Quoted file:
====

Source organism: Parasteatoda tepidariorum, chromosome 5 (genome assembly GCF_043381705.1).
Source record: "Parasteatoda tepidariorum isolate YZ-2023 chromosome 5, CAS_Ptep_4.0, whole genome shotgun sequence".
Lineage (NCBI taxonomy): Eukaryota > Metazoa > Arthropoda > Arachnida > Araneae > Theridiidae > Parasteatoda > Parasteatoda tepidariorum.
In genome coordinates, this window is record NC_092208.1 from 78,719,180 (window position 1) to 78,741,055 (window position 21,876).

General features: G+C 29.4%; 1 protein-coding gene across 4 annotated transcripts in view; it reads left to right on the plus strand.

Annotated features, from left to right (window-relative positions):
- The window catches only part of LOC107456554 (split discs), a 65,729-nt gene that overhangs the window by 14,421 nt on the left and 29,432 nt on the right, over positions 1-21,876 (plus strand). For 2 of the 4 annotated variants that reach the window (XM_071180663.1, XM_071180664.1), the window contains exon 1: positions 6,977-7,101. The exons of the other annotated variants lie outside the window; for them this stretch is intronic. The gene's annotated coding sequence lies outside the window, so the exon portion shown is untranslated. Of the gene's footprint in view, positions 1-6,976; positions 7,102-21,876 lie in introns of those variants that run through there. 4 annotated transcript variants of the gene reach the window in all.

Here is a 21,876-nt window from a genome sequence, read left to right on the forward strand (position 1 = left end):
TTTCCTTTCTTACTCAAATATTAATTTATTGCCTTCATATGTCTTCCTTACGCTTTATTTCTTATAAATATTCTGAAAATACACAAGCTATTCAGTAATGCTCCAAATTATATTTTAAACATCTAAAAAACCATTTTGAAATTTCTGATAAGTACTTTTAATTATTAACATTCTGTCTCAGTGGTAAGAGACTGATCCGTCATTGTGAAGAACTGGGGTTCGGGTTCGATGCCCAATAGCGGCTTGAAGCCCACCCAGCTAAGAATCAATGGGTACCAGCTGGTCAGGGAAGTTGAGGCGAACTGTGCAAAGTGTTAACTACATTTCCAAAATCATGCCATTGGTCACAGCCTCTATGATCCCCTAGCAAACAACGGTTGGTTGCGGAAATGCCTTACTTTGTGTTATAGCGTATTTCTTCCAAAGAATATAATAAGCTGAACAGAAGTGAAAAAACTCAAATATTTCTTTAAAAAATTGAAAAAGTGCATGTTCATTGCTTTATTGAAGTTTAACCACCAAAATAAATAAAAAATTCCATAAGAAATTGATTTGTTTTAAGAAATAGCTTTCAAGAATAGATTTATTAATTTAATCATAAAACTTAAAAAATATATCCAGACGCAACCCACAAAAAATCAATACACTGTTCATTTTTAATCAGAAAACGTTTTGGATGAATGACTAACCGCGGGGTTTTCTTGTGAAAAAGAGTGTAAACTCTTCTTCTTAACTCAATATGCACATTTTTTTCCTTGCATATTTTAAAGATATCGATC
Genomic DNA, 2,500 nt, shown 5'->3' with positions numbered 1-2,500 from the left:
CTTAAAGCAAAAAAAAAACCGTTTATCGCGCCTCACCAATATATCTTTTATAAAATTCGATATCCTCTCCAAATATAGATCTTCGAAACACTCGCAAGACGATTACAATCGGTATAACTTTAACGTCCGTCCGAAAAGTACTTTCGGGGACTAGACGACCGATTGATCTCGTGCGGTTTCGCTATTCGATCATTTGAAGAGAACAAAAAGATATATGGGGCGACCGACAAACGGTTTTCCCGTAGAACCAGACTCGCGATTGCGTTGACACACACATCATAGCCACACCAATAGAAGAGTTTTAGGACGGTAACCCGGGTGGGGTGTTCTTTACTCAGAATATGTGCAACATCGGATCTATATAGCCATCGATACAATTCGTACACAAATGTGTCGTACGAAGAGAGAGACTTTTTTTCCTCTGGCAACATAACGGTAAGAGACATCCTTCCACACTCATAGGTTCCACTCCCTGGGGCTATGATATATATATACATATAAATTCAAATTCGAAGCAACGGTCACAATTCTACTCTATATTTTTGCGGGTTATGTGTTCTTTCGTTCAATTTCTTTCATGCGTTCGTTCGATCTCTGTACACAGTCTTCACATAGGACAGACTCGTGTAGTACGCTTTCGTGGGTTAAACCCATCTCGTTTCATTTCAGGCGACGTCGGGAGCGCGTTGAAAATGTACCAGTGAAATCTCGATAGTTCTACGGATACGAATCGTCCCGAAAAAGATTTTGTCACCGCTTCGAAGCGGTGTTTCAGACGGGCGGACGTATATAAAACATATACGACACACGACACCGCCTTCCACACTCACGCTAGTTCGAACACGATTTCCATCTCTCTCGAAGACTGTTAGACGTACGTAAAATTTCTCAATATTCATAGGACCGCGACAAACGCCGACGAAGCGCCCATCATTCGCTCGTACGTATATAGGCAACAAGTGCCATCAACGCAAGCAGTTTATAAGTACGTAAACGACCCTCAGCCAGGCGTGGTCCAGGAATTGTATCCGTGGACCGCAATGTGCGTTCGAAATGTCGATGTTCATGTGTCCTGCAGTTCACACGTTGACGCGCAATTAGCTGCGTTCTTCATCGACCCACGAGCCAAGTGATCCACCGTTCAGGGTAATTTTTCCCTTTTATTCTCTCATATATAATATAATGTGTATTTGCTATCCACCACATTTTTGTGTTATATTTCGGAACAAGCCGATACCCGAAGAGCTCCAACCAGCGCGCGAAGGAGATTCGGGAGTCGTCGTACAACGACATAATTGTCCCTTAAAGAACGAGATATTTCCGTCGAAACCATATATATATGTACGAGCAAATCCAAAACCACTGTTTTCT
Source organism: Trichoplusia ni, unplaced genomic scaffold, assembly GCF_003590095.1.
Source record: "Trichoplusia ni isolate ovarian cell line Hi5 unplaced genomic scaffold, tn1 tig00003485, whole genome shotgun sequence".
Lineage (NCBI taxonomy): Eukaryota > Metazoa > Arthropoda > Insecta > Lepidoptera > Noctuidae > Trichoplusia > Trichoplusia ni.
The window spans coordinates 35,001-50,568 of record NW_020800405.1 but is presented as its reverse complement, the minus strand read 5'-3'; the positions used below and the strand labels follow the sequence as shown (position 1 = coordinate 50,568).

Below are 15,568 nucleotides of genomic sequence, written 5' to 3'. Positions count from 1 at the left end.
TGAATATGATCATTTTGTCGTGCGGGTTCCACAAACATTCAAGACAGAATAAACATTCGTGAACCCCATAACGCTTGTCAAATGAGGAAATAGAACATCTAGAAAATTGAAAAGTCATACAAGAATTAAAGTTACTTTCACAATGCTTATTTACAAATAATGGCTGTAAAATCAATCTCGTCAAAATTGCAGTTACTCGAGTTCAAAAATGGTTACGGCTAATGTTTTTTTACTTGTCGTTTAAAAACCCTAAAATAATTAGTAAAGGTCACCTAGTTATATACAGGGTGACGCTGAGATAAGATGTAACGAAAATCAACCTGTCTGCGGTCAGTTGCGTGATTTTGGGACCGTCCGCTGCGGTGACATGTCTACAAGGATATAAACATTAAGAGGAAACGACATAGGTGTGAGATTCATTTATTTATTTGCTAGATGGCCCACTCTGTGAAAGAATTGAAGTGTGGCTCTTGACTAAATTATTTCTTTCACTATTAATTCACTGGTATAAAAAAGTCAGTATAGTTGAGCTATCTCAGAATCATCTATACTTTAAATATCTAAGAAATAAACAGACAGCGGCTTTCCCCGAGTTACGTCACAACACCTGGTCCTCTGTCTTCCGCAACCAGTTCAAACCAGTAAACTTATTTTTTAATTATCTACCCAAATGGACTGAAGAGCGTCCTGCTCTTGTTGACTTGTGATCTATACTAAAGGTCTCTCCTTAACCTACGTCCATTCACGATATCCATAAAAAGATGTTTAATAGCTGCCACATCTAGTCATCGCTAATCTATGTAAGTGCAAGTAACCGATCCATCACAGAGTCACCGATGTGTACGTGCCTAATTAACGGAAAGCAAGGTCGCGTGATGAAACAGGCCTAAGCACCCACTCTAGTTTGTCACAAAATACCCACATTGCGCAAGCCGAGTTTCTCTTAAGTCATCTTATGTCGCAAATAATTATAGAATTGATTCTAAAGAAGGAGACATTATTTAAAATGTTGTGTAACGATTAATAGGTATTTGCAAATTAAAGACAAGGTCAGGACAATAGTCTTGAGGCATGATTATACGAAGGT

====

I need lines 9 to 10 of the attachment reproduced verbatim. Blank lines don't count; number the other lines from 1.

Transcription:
TTTCCTTTCTTACTCAAATATTAATTTATTGCCTTCATATGTCTTCCTTACGCTTTATTTCTTATAAATATTCTGAAAATACACAAGCTATTCAGTAATGCTCCAAATTATATTTTAAACATCTAAAAAACCATTTTGAAATTTCTGATAAGTACTTTTAATTATTAACATTCTGTCTCAGTGGTAAGAGACTGATCCGTCATTGTGAAGAACTGGGGTTCGGGTTCGATGCCCAATAGCGGCTTGAAGCCCACCCAGCTAAGAATCAATGGGTACCAGCTGGTCAGGGAAGTTGAGGCGAACTGTGCAAAGTGTTAACTACATTTCCAAAATCATGCCATTGGTCACAGCCTCTATGATCCCCTAGCAAACAACGGTTGGTTGCGGAAATGCCTTACTTTGTGTTATAGCGTATTTCTTCCAAAGAATATAATAAGCTGAACAGAAGTGAAAAAACTCAAATATTTCTTTAAAAAATTGAAAAAGTGCATGTTCATTGCTTTATTGAAGTTTAACCACCAAAATAAATAAAAAATTCCATAAGAAATTGATTTGTTTTAAGAAATAGCTTTCAAGAATAGATTTATTAATTTAATCATAAAACTTAAAAAATATATCCAGACGCAACCCACAAAAAATCAATACACTGTTCATTTTTAATCAGAAAACGTTTTGGATGAATGACTAACCGCGGGGTTTTCTTGTGAAAAAGAGTGTAAACTCTTCTTCTTAACTCAATATGCACATTTTTTTCCTTGCATATTTTAAAGATATCGATC
Genomic DNA, 2,500 nt, shown 5'->3' with positions numbered 1-2,500 from the left: